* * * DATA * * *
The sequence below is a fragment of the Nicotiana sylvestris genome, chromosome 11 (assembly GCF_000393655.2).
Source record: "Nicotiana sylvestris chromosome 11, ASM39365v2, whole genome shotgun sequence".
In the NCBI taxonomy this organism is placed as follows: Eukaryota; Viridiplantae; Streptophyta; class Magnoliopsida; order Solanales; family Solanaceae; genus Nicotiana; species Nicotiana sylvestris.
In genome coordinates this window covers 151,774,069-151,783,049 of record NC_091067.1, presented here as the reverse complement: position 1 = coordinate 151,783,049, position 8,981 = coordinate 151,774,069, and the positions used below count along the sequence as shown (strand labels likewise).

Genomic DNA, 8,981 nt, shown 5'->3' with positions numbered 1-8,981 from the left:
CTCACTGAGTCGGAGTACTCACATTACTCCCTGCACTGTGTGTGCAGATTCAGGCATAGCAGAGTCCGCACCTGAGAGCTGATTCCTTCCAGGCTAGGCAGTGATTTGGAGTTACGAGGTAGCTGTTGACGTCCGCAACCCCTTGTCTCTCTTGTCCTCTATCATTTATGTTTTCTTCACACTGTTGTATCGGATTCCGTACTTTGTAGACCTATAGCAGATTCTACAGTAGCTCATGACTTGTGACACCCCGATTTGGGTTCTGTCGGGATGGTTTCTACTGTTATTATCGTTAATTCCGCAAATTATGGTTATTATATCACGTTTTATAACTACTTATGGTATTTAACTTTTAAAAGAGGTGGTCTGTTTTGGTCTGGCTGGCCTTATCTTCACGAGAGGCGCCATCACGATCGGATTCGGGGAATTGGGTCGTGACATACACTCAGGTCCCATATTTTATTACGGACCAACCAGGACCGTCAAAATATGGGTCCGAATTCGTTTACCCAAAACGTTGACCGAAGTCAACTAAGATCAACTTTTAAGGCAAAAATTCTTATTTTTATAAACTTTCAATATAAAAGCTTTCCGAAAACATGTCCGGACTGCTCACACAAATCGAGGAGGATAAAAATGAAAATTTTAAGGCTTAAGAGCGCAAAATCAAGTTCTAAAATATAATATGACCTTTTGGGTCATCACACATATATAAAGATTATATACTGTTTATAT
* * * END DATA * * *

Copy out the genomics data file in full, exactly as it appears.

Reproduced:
The sequence below is a fragment of the Nicotiana sylvestris genome, chromosome 11 (assembly GCF_000393655.2).
Source record: "Nicotiana sylvestris chromosome 11, ASM39365v2, whole genome shotgun sequence".
In the NCBI taxonomy this organism is placed as follows: Eukaryota; Viridiplantae; Streptophyta; class Magnoliopsida; order Solanales; family Solanaceae; genus Nicotiana; species Nicotiana sylvestris.
In genome coordinates this window covers 151,774,069-151,783,049 of record NC_091067.1, presented here as the reverse complement: position 1 = coordinate 151,783,049, position 8,981 = coordinate 151,774,069, and the positions used below count along the sequence as shown (strand labels likewise).

Genomic DNA, 8,981 nt, shown 5'->3' with positions numbered 1-8,981 from the left:
CTCACTGAGTCGGAGTACTCACATTACTCCCTGCACTGTGTGTGCAGATTCAGGCATAGCAGAGTCCGCACCTGAGAGCTGATTCCTTCCAGGCTAGGCAGTGATTTGGAGTTACGAGGTAGCTGTTGACGTCCGCAACCCCTTGTCTCTCTTGTCCTCTATCATTTATGTTTTCTTCACACTGTTGTATCGGATTCCGTACTTTGTAGACCTATAGCAGATTCTACAGTAGCTCATGACTTGTGACACCCCGATTTGGGTTCTGTCGGGATGGTTTCTACTGTTATTATCGTTAATTCCGCAAATTATGGTTATTATATCACGTTTTATAACTACTTATGGTATTTAACTTTTAAAAGAGGTGGTCTGTTTTGGTCTGGCTGGCCTTATCTTCACGAGAGGCGCCATCACGATCGGATTCGGGGAATTGGGTCGTGACATACACTCAGGTCCCATATTTTATTACGGACCAACCAGGACCGTCAAAATATGGGTCCGAATTCGTTTACCCAAAACGTTGACCGAAGTCAACTAAGATCAACTTTTAAGGCAAAAATTCTTATTTTTATAAACTTTCAATATAAAAGCTTTCCGAAAACATGTCCGGACTGCTCACACAAATCGAGGAGGATAAAAATGAAAATTTTAAGGCTTAAGAGCGCAAAATCAAGTTCTAAAATATAATATGACCTTTTGGGTCATCACACATATATAAAGATTATATACTGTTTATAT